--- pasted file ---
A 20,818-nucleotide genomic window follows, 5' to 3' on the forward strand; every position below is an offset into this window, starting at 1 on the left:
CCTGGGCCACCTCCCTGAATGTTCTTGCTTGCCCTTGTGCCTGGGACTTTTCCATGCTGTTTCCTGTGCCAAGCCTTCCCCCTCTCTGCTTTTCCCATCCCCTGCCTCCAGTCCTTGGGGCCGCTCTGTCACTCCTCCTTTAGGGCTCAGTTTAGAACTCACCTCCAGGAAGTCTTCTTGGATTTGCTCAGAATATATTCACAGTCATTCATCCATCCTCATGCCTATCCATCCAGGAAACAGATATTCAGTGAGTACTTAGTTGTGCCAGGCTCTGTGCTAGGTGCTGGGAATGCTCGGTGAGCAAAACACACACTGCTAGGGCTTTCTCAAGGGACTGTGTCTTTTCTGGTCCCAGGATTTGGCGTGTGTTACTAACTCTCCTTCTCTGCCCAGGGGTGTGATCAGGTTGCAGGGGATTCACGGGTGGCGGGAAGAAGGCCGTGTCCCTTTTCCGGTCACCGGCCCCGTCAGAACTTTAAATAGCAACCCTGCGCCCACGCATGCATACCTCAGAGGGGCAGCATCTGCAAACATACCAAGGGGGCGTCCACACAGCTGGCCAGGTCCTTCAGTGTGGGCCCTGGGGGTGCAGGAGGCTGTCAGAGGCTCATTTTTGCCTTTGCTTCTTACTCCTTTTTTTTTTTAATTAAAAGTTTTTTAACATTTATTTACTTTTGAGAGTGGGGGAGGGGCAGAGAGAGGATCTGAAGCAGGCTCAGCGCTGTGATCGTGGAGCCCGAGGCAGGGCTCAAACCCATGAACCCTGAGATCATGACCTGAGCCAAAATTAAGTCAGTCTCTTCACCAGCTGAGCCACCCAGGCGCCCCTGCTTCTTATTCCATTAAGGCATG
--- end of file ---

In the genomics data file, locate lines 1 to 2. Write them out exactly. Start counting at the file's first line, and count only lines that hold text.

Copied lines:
A 20,818-nucleotide genomic window follows, 5' to 3' on the forward strand; every position below is an offset into this window, starting at 1 on the left:
CCTGGGCCACCTCCCTGAATGTTCTTGCTTGCCCTTGTGCCTGGGACTTTTCCATGCTGTTTCCTGTGCCAAGCCTTCCCCCTCTCTGCTTTTCCCATCCCCTGCCTCCAGTCCTTGGGGCCGCTCTGTCACTCCTCCTTTAGGGCTCAGTTTAGAACTCACCTCCAGGAAGTCTTCTTGGATTTGCTCAGAATATATTCACAGTCATTCATCCATCCTCATGCCTATCCATCCAGGAAACAGATATTCAGTGAGTACTTAGTTGTGCCAGGCTCTGTGCTAGGTGCTGGGAATGCTCGGTGAGCAAAACACACACTGCTAGGGCTTTCTCAAGGGACTGTGTCTTTTCTGGTCCCAGGATTTGGCGTGTGTTACTAACTCTCCTTCTCTGCCCAGGGGTGTGATCAGGTTGCAGGGGATTCACGGGTGGCGGGAAGAAGGCCGTGTCCCTTTTCCGGTCACCGGCCCCGTCAGAACTTTAAATAGCAACCCTGCGCCCACGCATGCATACCTCAGAGGGGCAGCATCTGCAAACATACCAAGGGGGCGTCCACACAGCTGGCCAGGTCCTTCAGTGTGGGCCCTGGGGGTGCAGGAGGCTGTCAGAGGCTCATTTTTGCCTTTGCTTCTTACTCCTTTTTTTTTTTAATTAAAAGTTTTTTAACATTTATTTACTTTTGAGAGTGGGGGAGGGGCAGAGAGAGGATCTGAAGCAGGCTCAGCGCTGTGATCGTGGAGCCCGAGGCAGGGCTCAAACCCATGAACCCTGAGATCATGACCTGAGCCAAAATTAAGTCAGTCTCTTCACCAGCTGAGCCACCCAGGCGCCCCTGCTTCTTATTCCATTAAGGCATG